profits they made in 2003 or 2004. Mike Pugh, a real estate agent with
Re/Max Allegiance in Arlington, is trying to sell a condo at the
Halstead for a woman he says bought it for her retirement home, then
became ill and went to live with family. Pugh said his client, who he
believes was one of the few purely owner-occupants in the complex, is
likely to lose money she had saved over a lifetime.
"We aren't investors, but we are being punished by the market as
though we were," he said.
They face plenty of competition. Delta Associates, an Alexandria real
estate research firm, said there are about 25,853 new condos being
marketed locally now. But only about 1,996 new condos were sold from
January to March, down from 3,520 in the first three months of last
year. And the area's multiple-listing service, which lists mostly
previously owned properties, showed about 5,500 condos and co-ops for
sale in March in Washington and the close-in suburbs. That was about a
fourfold increase from about 1,400 listed in March 2005 with the
service, Metropolitan Regional Information Systems Inc.
Some developers are struggling to sell units in the face of
competition from the investor-buyers who want to dump the properties.
Many had sought to protect themselves against an invasion of investors
for just this reason.
A National Association of Home Builders survey of builders last year
found that about 52 percent of builders tried to sell only to
owner-occupants, 33 percent prohibited renting the unit out during the
first year after settlement, 29 percent declined to make multiple
sales to people with the same last name and about 28 percent kept the
right to buy back the unit at the same price if the owner sold in the
But many failed to ferret out investors or could not resist the buzz
of a fast sell-out when speculators flocked to purchase. A quick sales
pace allowed the builders to ratchet up prices more quickly for those
who got to their doors behind the early birds.
Speculative buyers at the hottest part of the market were able to put
down a $20,000 deposit on an uncompleted unit, then close on the
transaction and sell it to someone else the next day, pocketing
$60,000 or $70,000.
That spawned a "get-rich-quick" mentality, said real estate agent
Frank Borges Llosa, of FranklyRealty.com, who said that the people who
got in earliest made the most money, while those who came later are at
greater risk. Unlike with stocks or bonds, which can simply be sold, a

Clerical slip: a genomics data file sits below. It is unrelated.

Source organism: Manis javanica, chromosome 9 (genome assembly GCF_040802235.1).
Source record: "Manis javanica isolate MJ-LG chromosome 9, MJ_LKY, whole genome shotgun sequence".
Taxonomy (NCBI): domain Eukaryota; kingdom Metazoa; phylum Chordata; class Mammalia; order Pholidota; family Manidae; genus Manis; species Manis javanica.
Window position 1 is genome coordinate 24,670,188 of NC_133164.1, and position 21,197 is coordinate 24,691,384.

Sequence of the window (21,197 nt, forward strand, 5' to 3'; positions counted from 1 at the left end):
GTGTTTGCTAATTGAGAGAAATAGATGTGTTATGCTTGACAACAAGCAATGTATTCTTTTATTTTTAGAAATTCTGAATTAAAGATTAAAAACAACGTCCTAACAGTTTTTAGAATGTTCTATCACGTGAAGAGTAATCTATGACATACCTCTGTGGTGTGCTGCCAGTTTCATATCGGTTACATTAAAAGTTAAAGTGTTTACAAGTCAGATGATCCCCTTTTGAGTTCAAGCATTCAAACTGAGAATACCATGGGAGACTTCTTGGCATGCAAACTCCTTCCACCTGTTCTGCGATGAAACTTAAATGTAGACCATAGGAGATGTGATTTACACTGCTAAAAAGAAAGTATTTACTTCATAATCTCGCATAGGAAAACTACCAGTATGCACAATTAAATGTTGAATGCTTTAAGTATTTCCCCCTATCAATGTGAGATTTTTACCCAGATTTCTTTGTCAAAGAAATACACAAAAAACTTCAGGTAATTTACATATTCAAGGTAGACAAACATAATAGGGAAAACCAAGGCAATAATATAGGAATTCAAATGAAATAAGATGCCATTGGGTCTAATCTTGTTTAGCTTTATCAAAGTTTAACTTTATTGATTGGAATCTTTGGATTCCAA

seller of real estate has to find a willing buyer or renter because a
mortgage obligates the owner regardless of the value of the asset.
"People who got caught are in trouble," Borges Llosa said.
Some investors are holding on to the properties they have, but they
are not expanding their empires. Ruben Cuya, 37, a Peruvian immigrant
who works as a quality control technician at Cuisine Solutions Inc. in
Alexandria, bought his first rental property, a townhouse in Lorton,
in 2002, using the equity from his own home for the down payment. Then
he bought an additional rental property in that same way each of the
next two years.
"This year I'm not buying," Cuya said. "It's not a good year to buy."
The situation has made home shoppers more wary about making purchases.
Real estate agents say many are so leery about where prices are headed
that they are engaged in a kind of stare-down with sellers as they
seek to negotiate for lower prices and more concessions.
"The buyers are there, there are people who want to buy," Borges Llosa
said. "But they see no immediacy to buy now versus next week."
Some buyers are even walking away from transactions. Lawyer Angana
Shah, 36, almost bought a new one-bedroom apartment in Adams Morgan
last month for $454,000, but as the settlement date approached, she
found herself "petrified" over the high price and worried that values
Then, during the walkthrough, she learned the place was smaller than
she had been promised. The developer was unwilling to cut the price,
so she decided to walk away from the sale and got her money back. She
was glad she did because prices have flattened and she can now afford
a two-bedroom instead.
"I don't want a one-bedroom anymore," she said. "I want a two-bedroom.
Now people are begging people to buy one-bedrooms. The market is
better. I couldn't have bought a two-bedroom last fall and prices for
one-bedrooms are falling."